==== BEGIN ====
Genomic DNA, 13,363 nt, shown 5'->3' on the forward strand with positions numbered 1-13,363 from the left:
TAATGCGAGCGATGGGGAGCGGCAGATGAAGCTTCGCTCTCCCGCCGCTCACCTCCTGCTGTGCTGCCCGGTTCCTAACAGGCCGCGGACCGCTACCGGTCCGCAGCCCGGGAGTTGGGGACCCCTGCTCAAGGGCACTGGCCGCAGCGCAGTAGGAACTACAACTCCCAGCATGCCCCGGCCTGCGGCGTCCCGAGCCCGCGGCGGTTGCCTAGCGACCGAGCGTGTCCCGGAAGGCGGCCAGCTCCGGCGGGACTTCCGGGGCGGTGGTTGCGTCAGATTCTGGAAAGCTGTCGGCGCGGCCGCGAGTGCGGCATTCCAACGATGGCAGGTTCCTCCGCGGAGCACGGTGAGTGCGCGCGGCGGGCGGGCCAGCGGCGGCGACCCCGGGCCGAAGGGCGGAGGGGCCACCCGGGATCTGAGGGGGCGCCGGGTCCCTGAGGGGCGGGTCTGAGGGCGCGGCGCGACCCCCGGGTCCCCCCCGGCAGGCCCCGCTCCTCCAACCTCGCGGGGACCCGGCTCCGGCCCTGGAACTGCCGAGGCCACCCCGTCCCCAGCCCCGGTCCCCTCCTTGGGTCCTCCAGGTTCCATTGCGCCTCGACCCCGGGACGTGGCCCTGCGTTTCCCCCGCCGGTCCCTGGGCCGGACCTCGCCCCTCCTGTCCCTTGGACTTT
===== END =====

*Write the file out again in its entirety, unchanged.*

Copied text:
Genomic DNA, 13,363 nt, shown 5'->3' on the forward strand with positions numbered 1-13,363 from the left:
TAATGCGAGCGATGGGGAGCGGCAGATGAAGCTTCGCTCTCCCGCCGCTCACCTCCTGCTGTGCTGCCCGGTTCCTAACAGGCCGCGGACCGCTACCGGTCCGCAGCCCGGGAGTTGGGGACCCCTGCTCAAGGGCACTGGCCGCAGCGCAGTAGGAACTACAACTCCCAGCATGCCCCGGCCTGCGGCGTCCCGAGCCCGCGGCGGTTGCCTAGCGACCGAGCGTGTCCCGGAAGGCGGCCAGCTCCGGCGGGACTTCCGGGGCGGTGGTTGCGTCAGATTCTGGAAAGCTGTCGGCGCGGCCGCGAGTGCGGCATTCCAACGATGGCAGGTTCCTCCGCGGAGCACGGTGAGTGCGCGCGGCGGGCGGGCCAGCGGCGGCGACCCCGGGCCGAAGGGCGGAGGGGCCACCCGGGATCTGAGGGGGCGCCGGGTCCCTGAGGGGCGGGTCTGAGGGCGCGGCGCGACCCCCGGGTCCCCCCCGGCAGGCCCCGCTCCTCCAACCTCGCGGGGACCCGGCTCCGGCCCTGGAACTGCCGAGGCCACCCCGTCCCCAGCCCCGGTCCCCTCCTTGGGTCCTCCAGGTTCCATTGCGCCTCGACCCCGGGACGTGGCCCTGCGTTTCCCCCGCCGGTCCCTGGGCCGGACCTCGCCCCTCCTGTCCCTTGGACTTT